How about those North African migrants crossing the Mediterranean Sea, getting themselves into danger? So long as they are a concept, an idea, a problem, many of us can turn away from them. Perhaps we think that rescue operations only encourage these people to persist, which is a little like thinking that feeding people only encourages them to be hungry. Stop to gaze at a photo of a woman nearly drowning in the surf, or listen to a man’s story of why his family would take such risks, and we cannot turn away without losing something of our own humanity.

Eye of the Wolf by Lauren Bell
Eye of the Wolf by Lauren Bell

I am the good shepherd, Jesus says, because I know them.

How about boy soldiers in Africa? Far away, and none of our concern, perhaps. Refugees in Syria? They destroyed their own country with civil war, didn’t they, and isn’t the UN doing something? More than that, they are far away. Even gazing into their eyes in the photos or reading their stories in interviews, we remain removed from them.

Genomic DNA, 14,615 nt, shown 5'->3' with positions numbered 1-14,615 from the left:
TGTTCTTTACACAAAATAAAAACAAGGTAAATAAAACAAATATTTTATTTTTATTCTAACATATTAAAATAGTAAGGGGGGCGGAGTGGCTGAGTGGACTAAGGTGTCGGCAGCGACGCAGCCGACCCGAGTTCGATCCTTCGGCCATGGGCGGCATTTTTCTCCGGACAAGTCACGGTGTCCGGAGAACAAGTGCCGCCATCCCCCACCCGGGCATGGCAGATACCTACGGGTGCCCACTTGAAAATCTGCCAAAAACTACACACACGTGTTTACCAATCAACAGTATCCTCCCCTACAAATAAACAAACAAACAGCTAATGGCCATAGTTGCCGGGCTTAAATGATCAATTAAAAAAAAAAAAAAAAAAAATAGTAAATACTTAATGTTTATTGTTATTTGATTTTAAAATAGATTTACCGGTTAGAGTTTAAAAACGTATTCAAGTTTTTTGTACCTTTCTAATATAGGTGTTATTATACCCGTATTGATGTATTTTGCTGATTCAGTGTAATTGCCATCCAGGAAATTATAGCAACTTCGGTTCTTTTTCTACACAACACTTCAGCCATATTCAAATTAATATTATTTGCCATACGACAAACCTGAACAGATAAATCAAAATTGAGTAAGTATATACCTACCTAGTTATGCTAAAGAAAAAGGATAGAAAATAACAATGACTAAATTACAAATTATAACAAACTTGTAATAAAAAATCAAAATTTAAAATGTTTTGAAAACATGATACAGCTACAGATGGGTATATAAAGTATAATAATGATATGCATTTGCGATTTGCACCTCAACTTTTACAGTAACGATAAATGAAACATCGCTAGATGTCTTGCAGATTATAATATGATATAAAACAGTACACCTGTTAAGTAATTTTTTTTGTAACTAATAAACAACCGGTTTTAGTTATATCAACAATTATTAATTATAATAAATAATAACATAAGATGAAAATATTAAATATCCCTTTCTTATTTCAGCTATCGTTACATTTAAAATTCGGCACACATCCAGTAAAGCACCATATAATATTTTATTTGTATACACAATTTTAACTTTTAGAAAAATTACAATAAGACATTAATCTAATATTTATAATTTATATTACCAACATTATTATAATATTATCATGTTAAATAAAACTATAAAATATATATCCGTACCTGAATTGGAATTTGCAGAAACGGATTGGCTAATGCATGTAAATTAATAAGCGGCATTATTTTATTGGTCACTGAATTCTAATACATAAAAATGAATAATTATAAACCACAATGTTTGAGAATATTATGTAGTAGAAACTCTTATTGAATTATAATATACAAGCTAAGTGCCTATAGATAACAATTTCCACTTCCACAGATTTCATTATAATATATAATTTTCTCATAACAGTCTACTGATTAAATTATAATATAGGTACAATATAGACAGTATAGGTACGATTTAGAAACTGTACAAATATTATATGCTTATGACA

We cannot know them, not truly. Not knowing them, we can walk away. How are we to care when the wolves come?

If we haven’t already turned away from this bit of writing, let’s try something closer to where we live.

How about a homeless person? Not the persistent panhandler with a sign, the one we are fairly certain is less than honest about his goals. Try the one quietly asking for help, or people not asking us for anything, the family living in a car, the man waiting behind a bush for the shelter to reopen. We avoid knowing them so that we can walk away. If we know them, we no longer have that option.

So here is our Gospel question: do we get to know people because we are good shepherds, or do we become good shepherds because we get to know people?

That is applied spirituality, practical theology.